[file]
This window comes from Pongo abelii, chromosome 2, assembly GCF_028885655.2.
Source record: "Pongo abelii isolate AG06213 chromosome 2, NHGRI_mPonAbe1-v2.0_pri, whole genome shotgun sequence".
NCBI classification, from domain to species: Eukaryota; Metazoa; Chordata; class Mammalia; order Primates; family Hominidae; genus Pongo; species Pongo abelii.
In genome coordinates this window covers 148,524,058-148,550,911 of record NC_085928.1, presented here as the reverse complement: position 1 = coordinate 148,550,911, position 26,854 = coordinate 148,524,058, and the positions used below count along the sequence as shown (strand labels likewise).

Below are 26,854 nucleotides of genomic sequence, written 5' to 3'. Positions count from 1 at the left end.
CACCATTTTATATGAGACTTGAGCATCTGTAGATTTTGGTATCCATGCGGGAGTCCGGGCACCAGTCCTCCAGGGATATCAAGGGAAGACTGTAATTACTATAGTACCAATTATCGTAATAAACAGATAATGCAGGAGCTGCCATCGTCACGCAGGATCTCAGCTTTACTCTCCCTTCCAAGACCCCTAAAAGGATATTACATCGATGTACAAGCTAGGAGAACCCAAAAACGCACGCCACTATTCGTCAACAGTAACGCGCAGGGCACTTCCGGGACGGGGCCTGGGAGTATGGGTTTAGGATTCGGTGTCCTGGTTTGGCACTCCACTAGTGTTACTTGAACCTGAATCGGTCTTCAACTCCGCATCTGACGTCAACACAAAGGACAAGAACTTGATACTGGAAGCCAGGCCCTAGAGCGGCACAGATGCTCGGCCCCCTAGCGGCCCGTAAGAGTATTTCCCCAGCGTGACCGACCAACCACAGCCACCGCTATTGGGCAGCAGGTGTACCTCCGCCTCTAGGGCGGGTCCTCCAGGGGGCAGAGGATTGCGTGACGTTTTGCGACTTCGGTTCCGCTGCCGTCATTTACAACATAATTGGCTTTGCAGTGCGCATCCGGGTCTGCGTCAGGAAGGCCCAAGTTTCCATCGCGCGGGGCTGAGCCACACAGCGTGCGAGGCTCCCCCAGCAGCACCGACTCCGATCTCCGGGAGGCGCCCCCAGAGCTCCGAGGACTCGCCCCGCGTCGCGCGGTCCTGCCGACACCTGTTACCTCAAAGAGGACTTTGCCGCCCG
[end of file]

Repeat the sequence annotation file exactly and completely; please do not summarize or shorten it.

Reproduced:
This window comes from Pongo abelii, chromosome 2, assembly GCF_028885655.2.
Source record: "Pongo abelii isolate AG06213 chromosome 2, NHGRI_mPonAbe1-v2.0_pri, whole genome shotgun sequence".
NCBI classification, from domain to species: Eukaryota; Metazoa; Chordata; class Mammalia; order Primates; family Hominidae; genus Pongo; species Pongo abelii.
In genome coordinates this window covers 148,524,058-148,550,911 of record NC_085928.1, presented here as the reverse complement: position 1 = coordinate 148,550,911, position 26,854 = coordinate 148,524,058, and the positions used below count along the sequence as shown (strand labels likewise).

Below are 26,854 nucleotides of genomic sequence, written 5' to 3'. Positions count from 1 at the left end.
CACCATTTTATATGAGACTTGAGCATCTGTAGATTTTGGTATCCATGCGGGAGTCCGGGCACCAGTCCTCCAGGGATATCAAGGGAAGACTGTAATTACTATAGTACCAATTATCGTAATAAACAGATAATGCAGGAGCTGCCATCGTCACGCAGGATCTCAGCTTTACTCTCCCTTCCAAGACCCCTAAAAGGATATTACATCGATGTACAAGCTAGGAGAACCCAAAAACGCACGCCACTATTCGTCAACAGTAACGCGCAGGGCACTTCCGGGACGGGGCCTGGGAGTATGGGTTTAGGATTCGGTGTCCTGGTTTGGCACTCCACTAGTGTTACTTGAACCTGAATCGGTCTTCAACTCCGCATCTGACGTCAACACAAAGGACAAGAACTTGATACTGGAAGCCAGGCCCTAGAGCGGCACAGATGCTCGGCCCCCTAGCGGCCCGTAAGAGTATTTCCCCAGCGTGACCGACCAACCACAGCCACCGCTATTGGGCAGCAGGTGTACCTCCGCCTCTAGGGCGGGTCCTCCAGGGGGCAGAGGATTGCGTGACGTTTTGCGACTTCGGTTCCGCTGCCGTCATTTACAACATAATTGGCTTTGCAGTGCGCATCCGGGTCTGCGTCAGGAAGGCCCAAGTTTCCATCGCGCGGGGCTGAGCCACACAGCGTGCGAGGCTCCCCCAGCAGCACCGACTCCGATCTCCGGGAGGCGCCCCCAGAGCTCCGAGGACTCGCCCCGCGTCGCGCGGTCCTGCCGACACCTGTTACCTCAAAGAGGACTTTGCCGCCCG